Page last updated at 10:25 GMT, Tuesday, 2 June 2009 11:25 UK

Heatwave may have derailed train

Soaring temperatures may have buckled a section of rail track in Cumbria, causing a passenger train to derail, officials have said.

None of the 15 passengers and two crew were hurt when the Northern Rail Whitehaven to Carlisle service came off the tracks at Low Mill on Monday.

Temperatures in the area reached 27.5C (78.2F) at the time of the accident.

But Network Rail said the temperature of the track itself could be 20 degrees hotter than the surrounding air.

The company said investigators would be looking into whether track buckled in the heat.

Officials from the Rail Accident Investigation Branch (RAIB) have also been informed.

Trackside checks

The single carriage train was travelling slower than 30mph (48km/h) on the coastal route, when the leading set of wheels left the track.

A Network Rail spokesman said: "The possibility that the track was affected by heat is one thing that will be looked at.

"The internal temperature of track can become very hot indeed after it is exposed to just a few hours of sustained heat from the sun.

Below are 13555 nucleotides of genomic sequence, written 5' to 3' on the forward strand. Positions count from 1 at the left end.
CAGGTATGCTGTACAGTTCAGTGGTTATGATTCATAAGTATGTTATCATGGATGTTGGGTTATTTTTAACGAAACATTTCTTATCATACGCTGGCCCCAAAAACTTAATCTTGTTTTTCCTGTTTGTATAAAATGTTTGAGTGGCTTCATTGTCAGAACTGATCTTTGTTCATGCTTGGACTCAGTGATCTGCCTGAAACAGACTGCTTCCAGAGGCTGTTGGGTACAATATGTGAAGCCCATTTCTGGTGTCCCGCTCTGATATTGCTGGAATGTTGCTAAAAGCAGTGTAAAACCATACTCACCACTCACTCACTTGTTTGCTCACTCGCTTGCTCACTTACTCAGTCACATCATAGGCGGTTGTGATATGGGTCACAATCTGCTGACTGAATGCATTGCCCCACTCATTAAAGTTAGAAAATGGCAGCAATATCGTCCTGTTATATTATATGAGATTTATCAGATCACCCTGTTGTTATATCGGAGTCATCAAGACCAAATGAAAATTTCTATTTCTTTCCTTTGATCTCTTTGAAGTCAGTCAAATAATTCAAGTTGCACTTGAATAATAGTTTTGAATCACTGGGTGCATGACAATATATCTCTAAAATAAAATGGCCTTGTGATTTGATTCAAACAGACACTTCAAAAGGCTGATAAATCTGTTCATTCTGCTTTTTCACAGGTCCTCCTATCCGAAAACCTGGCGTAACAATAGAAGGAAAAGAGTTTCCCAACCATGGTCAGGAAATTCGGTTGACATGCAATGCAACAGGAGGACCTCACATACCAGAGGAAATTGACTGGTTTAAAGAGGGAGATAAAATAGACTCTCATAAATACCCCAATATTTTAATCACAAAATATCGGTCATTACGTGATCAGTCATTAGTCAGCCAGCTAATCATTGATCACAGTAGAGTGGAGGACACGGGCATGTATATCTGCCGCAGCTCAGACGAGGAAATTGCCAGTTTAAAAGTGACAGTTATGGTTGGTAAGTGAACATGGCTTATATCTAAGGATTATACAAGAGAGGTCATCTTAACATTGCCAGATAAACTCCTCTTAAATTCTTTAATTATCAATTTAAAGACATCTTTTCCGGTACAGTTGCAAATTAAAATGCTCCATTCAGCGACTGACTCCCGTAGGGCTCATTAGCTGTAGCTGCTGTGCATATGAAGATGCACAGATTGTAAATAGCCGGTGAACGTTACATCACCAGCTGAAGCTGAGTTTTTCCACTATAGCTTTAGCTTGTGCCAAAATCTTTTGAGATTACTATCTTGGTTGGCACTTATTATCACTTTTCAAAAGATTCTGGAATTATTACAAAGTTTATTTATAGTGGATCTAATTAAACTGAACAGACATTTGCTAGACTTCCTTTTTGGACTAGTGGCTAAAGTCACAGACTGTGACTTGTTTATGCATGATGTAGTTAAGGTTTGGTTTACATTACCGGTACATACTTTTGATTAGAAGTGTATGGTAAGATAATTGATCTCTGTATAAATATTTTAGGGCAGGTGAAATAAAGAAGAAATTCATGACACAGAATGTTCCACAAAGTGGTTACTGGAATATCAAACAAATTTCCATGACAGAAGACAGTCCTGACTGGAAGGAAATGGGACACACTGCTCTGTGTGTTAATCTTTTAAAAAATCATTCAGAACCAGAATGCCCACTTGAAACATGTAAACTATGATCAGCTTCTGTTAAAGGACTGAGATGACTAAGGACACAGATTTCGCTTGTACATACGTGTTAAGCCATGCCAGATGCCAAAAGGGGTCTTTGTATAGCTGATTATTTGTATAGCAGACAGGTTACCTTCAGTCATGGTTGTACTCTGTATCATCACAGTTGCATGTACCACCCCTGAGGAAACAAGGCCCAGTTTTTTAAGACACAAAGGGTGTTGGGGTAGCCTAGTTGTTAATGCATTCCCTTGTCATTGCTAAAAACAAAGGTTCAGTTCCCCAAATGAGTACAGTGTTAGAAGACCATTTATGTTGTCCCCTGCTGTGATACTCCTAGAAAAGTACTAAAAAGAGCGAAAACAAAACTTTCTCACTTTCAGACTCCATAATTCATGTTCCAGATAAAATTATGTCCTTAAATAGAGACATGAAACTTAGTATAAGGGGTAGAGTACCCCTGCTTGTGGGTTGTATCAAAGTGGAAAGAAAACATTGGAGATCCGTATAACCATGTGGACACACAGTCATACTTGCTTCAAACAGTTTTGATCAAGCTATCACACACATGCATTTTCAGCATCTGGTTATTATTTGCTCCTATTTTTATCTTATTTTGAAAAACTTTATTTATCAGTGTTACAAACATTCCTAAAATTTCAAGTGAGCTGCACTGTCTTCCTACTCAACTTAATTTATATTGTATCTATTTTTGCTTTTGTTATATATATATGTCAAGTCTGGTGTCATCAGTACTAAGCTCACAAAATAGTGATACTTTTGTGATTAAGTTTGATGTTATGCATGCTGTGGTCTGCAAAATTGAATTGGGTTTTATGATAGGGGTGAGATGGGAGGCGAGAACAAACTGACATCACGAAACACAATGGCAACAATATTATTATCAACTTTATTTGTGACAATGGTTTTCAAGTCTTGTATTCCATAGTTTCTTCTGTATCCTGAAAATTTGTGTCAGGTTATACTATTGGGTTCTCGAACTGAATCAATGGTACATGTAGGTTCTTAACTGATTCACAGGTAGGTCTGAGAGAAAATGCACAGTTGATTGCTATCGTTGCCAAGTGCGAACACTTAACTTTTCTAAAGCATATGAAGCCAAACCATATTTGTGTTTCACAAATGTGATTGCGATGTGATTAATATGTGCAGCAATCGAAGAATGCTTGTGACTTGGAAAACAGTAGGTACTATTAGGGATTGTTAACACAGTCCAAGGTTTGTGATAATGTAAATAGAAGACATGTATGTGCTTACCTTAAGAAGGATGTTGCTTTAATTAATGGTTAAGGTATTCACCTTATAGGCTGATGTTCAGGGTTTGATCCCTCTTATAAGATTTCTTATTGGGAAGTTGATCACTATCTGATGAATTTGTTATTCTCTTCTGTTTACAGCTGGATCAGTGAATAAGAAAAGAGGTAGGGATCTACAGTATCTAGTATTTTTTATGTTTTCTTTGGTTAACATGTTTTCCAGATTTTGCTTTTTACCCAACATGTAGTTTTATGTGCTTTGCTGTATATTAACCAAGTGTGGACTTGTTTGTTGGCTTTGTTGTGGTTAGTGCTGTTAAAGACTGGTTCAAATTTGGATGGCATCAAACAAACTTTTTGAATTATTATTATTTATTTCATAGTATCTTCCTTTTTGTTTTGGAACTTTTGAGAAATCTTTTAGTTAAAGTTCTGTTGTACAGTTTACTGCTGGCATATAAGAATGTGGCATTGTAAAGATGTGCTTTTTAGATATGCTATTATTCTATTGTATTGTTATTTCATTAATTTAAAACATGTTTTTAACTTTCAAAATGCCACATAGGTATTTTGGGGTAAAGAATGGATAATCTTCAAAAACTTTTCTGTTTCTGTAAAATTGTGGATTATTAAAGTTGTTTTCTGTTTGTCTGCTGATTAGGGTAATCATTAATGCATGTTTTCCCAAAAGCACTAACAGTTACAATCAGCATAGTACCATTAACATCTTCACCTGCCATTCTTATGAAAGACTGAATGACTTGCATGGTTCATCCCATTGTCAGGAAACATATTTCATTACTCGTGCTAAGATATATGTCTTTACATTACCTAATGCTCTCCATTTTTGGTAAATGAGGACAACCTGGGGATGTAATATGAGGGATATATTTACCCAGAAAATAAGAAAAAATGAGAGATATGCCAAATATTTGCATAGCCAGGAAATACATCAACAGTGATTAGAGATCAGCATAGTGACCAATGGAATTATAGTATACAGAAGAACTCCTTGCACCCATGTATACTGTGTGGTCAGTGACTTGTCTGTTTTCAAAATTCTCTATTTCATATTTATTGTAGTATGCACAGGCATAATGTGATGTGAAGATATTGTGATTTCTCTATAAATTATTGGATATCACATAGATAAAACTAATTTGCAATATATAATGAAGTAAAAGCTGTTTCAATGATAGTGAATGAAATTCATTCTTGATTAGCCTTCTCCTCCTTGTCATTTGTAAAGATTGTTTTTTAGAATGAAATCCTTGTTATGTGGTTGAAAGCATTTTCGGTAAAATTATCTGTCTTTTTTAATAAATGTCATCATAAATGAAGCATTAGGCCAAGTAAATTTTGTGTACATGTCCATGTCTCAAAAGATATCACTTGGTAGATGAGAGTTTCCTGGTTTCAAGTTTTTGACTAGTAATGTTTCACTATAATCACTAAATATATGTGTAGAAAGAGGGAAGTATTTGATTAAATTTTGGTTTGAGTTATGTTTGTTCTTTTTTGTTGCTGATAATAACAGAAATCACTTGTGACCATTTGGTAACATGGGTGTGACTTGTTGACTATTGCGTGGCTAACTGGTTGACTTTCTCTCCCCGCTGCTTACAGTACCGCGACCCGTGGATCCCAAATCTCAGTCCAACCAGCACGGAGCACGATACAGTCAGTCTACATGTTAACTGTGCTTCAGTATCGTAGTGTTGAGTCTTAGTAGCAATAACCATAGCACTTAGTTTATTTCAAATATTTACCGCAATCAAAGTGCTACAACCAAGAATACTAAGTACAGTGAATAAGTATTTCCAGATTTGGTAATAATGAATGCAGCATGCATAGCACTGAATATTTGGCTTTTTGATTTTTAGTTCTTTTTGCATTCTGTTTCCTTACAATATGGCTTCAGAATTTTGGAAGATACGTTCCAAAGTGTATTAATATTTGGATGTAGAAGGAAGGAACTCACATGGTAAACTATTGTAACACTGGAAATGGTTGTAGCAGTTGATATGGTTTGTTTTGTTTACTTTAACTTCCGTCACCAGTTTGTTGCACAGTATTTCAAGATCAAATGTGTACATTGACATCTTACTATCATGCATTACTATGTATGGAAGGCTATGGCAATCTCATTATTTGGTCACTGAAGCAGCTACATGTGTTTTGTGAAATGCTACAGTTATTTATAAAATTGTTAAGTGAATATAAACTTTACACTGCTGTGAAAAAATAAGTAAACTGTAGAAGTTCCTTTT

"All track is tested before it is laid to ensure it can stand both heat and cold. But there has to be a balance, which is why regular trackside checks are carried out."

The line was reopened on Monday night after repairs were carried out.

The spokesman said ongoing checks were being made in areas of the country which were seeing high temperatures, to ensure the stability of tracks.

He said speed restrictions could be imposed in problem areas.



Print Sponsor


SEE ALSO
Roads melt as temperatures soar
18 Jul 06 |  England

RELATED INTERNET LINKS
The BBC is not responsible for the content of external internet sites


FEATURES, VIEWS, ANALYSIS
Has China's housing bubble burst?
How the world's oldest clove tree defied an empire
Why Royal Ballet principal Sergei Polunin quit

BBC iD

Sign in

BBC navigation

Copyright © 2019 BBC. The BBC is not responsible for the content of external sites. Read more.

This page is best viewed in an up-to-date web browser with style sheets (CSS) enabled. While you will be able to view the content of this page in your current browser, you will not be able to get the full visual experience. Please consider upgrading your browser software or enabling style sheets (CSS) if you are able to do so.

Americas Africa Europe Middle East South Asia Asia Pacific